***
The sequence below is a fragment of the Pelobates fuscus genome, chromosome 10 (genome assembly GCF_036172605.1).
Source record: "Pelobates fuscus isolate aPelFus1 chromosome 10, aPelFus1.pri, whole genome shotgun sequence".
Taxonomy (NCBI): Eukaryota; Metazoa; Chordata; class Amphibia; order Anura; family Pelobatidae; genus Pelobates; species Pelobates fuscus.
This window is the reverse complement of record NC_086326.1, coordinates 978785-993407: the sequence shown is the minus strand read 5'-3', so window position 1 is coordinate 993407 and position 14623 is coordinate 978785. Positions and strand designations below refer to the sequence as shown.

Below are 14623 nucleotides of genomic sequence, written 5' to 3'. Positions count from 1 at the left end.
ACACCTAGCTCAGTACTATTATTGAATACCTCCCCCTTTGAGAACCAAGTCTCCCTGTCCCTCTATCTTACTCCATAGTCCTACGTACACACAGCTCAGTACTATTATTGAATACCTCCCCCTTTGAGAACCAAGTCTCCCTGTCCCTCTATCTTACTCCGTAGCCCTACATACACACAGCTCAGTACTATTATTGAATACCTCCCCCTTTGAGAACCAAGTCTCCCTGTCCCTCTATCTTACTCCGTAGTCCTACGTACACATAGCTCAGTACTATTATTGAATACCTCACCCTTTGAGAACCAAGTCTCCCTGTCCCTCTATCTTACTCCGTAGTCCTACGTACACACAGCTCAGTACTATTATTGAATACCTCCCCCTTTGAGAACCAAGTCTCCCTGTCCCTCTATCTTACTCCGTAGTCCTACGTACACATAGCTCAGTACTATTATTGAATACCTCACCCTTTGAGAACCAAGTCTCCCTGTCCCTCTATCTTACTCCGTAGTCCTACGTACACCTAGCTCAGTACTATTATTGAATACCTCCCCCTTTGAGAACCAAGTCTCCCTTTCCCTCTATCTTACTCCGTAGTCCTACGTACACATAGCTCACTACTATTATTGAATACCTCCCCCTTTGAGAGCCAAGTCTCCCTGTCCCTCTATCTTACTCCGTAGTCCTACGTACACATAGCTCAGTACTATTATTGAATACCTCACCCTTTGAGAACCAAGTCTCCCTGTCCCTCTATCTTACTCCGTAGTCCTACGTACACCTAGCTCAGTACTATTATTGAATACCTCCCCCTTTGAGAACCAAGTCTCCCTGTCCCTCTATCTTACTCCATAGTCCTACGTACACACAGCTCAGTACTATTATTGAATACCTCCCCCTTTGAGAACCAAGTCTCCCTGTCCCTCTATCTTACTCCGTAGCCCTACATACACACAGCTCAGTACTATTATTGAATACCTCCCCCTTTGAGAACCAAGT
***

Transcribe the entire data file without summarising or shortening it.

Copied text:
The sequence below is a fragment of the Pelobates fuscus genome, chromosome 10 (genome assembly GCF_036172605.1).
Source record: "Pelobates fuscus isolate aPelFus1 chromosome 10, aPelFus1.pri, whole genome shotgun sequence".
Taxonomy (NCBI): Eukaryota; Metazoa; Chordata; class Amphibia; order Anura; family Pelobatidae; genus Pelobates; species Pelobates fuscus.
This window is the reverse complement of record NC_086326.1, coordinates 978785-993407: the sequence shown is the minus strand read 5'-3', so window position 1 is coordinate 993407 and position 14623 is coordinate 978785. Positions and strand designations below refer to the sequence as shown.

Below are 14623 nucleotides of genomic sequence, written 5' to 3'. Positions count from 1 at the left end.
ACACCTAGCTCAGTACTATTATTGAATACCTCCCCCTTTGAGAACCAAGTCTCCCTGTCCCTCTATCTTACTCCATAGTCCTACGTACACACAGCTCAGTACTATTATTGAATACCTCCCCCTTTGAGAACCAAGTCTCCCTGTCCCTCTATCTTACTCCGTAGCCCTACATACACACAGCTCAGTACTATTATTGAATACCTCCCCCTTTGAGAACCAAGTCTCCCTGTCCCTCTATCTTACTCCGTAGTCCTACGTACACATAGCTCAGTACTATTATTGAATACCTCACCCTTTGAGAACCAAGTCTCCCTGTCCCTCTATCTTACTCCGTAGTCCTACGTACACACAGCTCAGTACTATTATTGAATACCTCCCCCTTTGAGAACCAAGTCTCCCTGTCCCTCTATCTTACTCCGTAGTCCTACGTACACATAGCTCAGTACTATTATTGAATACCTCACCCTTTGAGAACCAAGTCTCCCTGTCCCTCTATCTTACTCCGTAGTCCTACGTACACCTAGCTCAGTACTATTATTGAATACCTCCCCCTTTGAGAACCAAGTCTCCCTTTCCCTCTATCTTACTCCGTAGTCCTACGTACACATAGCTCACTACTATTATTGAATACCTCCCCCTTTGAGAGCCAAGTCTCCCTGTCCCTCTATCTTACTCCGTAGTCCTACGTACACATAGCTCAGTACTATTATTGAATACCTCACCCTTTGAGAACCAAGTCTCCCTGTCCCTCTATCTTACTCCGTAGTCCTACGTACACCTAGCTCAGTACTATTATTGAATACCTCCCCCTTTGAGAACCAAGTCTCCCTGTCCCTCTATCTTACTCCATAGTCCTACGTACACACAGCTCAGTACTATTATTGAATACCTCCCCCTTTGAGAACCAAGTCTCCCTGTCCCTCTATCTTACTCCGTAGCCCTACATACACACAGCTCAGTACTATTATTGAATACCTCCCCCTTTGAGAACCAAGT